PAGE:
The Duramax 2.8L I-4 turbodiesel in our '18 Chevy Colorado ZR2 Crew Cab delivered a very respectable average of 21.2 mpg during our last months of testing, and with appropriate footwork, it cranked out plenty of power when needed.

There are always pros and cons about every rig we spend a lot of time with. The truck bed's fixed-position GearOn mounting tabs mean less cargo flexibility, and the bed offers no power outlet. The sound system could use more punch, but we really liked the overall comfort and functionally of the interior. The Crew Cab actually fit four adults without feeling like we paid for first class but got coach seats on the airplane. And finally, the rear seat folds backward or forward to expose a flat cargo platform.

Good handling and performance, good visibility, a comfortable and easily controlled interior, and loads of tech goodies kept us happy with this truck. During this entire yearlong test, the 2.8L Duramax averaged 21.5 mpg, with a best tank of 23.5 mpg on a non-stop highway slog and a worst tank of 18.2 mpg. The truck also delivered enough real trail-rig goodies like responsive suspension, aggressive tires, skidplates, rock rails, and no-nanny off-roading. And those electronic lockers kept us from getting stuck more than once. When you get right down to it, the '18 Chevy Colorado ZR2 Crew Cab gave us all the basics we needed for navigating almost every type of terrain, from the road we take to work to the two-tracks and trails we spend weekends exploring.

Shod with 265/65R17 (30.6-inch) Goodyear Wrangler DuraTrac tires, the Colorado ZR2 was able to stick to or grind through almost everything we encountered. When they couldn't go it alone, the front and rear lockers made all the difference. Having the heavy-duty, full-length factory sliders helped keep trail rash to a minimum.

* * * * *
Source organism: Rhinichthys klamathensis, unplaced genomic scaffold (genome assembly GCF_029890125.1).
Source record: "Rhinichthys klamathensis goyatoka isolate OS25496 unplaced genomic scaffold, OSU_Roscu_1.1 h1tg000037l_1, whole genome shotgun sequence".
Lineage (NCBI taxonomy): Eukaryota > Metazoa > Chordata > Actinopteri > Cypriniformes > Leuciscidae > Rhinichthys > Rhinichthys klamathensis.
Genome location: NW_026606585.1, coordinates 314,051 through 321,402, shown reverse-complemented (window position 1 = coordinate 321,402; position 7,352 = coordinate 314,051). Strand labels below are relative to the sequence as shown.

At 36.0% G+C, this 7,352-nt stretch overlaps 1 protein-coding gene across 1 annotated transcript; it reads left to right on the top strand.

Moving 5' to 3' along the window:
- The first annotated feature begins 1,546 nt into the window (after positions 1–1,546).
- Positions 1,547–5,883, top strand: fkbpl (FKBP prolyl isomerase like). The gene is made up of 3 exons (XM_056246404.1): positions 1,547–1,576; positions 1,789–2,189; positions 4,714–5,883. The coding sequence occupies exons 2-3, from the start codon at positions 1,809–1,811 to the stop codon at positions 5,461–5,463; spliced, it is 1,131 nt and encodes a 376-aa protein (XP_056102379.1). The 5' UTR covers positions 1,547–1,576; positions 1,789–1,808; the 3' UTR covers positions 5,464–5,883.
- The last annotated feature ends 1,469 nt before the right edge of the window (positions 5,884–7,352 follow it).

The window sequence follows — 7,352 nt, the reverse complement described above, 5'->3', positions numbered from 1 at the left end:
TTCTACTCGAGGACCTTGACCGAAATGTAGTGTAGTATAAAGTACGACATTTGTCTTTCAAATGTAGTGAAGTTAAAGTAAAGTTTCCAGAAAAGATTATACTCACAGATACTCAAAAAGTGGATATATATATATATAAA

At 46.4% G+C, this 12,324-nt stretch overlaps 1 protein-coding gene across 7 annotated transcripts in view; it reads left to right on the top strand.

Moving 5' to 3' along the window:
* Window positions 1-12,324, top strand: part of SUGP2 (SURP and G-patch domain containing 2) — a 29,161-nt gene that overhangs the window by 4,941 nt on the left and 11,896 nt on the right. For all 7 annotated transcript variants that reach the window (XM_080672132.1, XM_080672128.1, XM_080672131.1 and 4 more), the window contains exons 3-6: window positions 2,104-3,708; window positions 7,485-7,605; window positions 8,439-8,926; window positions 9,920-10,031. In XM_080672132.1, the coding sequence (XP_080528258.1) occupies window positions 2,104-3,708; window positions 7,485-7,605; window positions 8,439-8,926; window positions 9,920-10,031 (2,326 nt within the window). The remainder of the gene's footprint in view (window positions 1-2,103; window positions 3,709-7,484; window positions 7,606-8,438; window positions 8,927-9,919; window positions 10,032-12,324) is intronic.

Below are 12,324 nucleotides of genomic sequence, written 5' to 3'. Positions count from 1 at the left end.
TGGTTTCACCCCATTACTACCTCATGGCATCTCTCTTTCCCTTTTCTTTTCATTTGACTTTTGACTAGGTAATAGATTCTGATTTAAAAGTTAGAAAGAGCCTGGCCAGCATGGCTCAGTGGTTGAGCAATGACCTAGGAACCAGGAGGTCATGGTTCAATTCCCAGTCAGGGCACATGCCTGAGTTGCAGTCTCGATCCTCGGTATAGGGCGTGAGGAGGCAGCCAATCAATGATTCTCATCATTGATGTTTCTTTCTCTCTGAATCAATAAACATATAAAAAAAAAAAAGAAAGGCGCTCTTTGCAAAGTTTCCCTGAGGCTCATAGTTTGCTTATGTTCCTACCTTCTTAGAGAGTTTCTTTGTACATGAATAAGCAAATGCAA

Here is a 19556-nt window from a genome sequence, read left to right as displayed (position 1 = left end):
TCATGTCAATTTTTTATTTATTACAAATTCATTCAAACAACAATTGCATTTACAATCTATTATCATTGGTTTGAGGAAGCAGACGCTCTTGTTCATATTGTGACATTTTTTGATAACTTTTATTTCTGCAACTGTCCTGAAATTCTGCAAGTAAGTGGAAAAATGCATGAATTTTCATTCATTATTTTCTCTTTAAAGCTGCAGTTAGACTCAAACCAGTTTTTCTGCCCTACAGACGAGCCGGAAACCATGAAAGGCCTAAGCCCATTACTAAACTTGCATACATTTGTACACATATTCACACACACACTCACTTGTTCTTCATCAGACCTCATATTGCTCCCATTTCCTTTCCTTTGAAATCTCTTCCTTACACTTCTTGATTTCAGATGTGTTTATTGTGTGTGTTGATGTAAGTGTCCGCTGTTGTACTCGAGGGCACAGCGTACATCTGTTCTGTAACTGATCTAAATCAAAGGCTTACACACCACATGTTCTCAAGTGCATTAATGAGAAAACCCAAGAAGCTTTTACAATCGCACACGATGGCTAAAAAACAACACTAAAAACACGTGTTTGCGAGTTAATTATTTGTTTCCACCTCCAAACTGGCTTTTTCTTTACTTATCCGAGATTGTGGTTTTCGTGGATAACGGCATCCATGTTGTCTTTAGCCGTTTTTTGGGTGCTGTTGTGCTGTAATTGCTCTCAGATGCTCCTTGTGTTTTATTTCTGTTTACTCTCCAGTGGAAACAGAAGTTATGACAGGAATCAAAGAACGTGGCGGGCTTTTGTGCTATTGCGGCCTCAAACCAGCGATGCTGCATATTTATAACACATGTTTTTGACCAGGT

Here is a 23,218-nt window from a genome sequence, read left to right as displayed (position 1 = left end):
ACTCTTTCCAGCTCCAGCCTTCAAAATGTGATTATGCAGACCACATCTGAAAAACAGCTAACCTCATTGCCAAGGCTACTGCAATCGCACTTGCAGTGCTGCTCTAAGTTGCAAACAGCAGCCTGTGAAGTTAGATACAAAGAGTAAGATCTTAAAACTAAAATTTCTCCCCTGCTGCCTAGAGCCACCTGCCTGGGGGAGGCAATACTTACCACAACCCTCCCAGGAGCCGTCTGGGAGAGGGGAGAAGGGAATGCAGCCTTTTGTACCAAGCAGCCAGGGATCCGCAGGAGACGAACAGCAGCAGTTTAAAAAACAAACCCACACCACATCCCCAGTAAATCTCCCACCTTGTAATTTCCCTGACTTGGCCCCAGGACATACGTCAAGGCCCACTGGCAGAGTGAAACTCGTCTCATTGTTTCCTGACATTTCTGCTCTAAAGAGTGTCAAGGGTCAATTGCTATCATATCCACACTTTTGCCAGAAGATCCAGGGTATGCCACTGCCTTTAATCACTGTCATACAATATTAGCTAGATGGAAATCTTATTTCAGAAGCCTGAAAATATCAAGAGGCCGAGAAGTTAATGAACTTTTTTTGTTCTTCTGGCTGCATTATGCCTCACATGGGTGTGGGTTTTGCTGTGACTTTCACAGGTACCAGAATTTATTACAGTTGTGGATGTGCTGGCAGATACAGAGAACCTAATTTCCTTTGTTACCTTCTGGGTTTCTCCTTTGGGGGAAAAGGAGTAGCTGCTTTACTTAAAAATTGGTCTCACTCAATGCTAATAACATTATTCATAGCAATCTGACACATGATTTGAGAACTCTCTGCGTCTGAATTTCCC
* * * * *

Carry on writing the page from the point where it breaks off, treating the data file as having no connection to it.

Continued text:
Report: 4 of 4
Previous reports: Nov. '18, Feb. '19, Sept. '19
Base price: $42,000
Price as tested: $50,400
Four-wheel-drive system: Part-time/automatic, electronically controlled, two-speed

Long-Term Numbers
Miles to date: 15,704
Miles since last report: 1,593
Average mpg (this report): 21.5
Test best tank (mpg): 23.5
Test worst tank (mpg): 18.2

Maintenance
This period: None
Problem areas: None this period

What's Hot, What's Not
Hot: Fun to drive, comfortable Crew Cab, and great traction capabilities
Not: Uninspiring sound system, nearly identical 4WD system engagement knob and headlight knob are right next to each other (way too close) and partially obscured by steering wheel

Logbook Quotes
"Capable all-terrain tires make enough noise to let you know you're not driving a car—without drowning out your conversation or music. "
"Needs more headlight on those long desert two-lanes at night. "
"A real-world, family-of-four Crew Cab in a midsize pickup truck."

An attractive midsize pickup truck with a potent suspension and powerplant combination, our long-term ZR2 spent much of its last months in our hands becoming familiar with some local mountain forest roads.

Options as Tested
2.8L Duramax Turbo Diesel and Six-speed Automatic ($3,500), Premium Interior Package ($750), Premium Bose Audio ($500), Cajun Red Tintcoat ($495), Chevrolet Infotainment w/Navigation and 8-inch Touchscreen ($495), GearOn Bar Package ($415), Cargo Divider ($305), Perimeter Bed Lighting Kit ($265), Keyless Entry Keypad ($155), Engine Block Heater ($100), and Illuminated Black Bowtie ($495)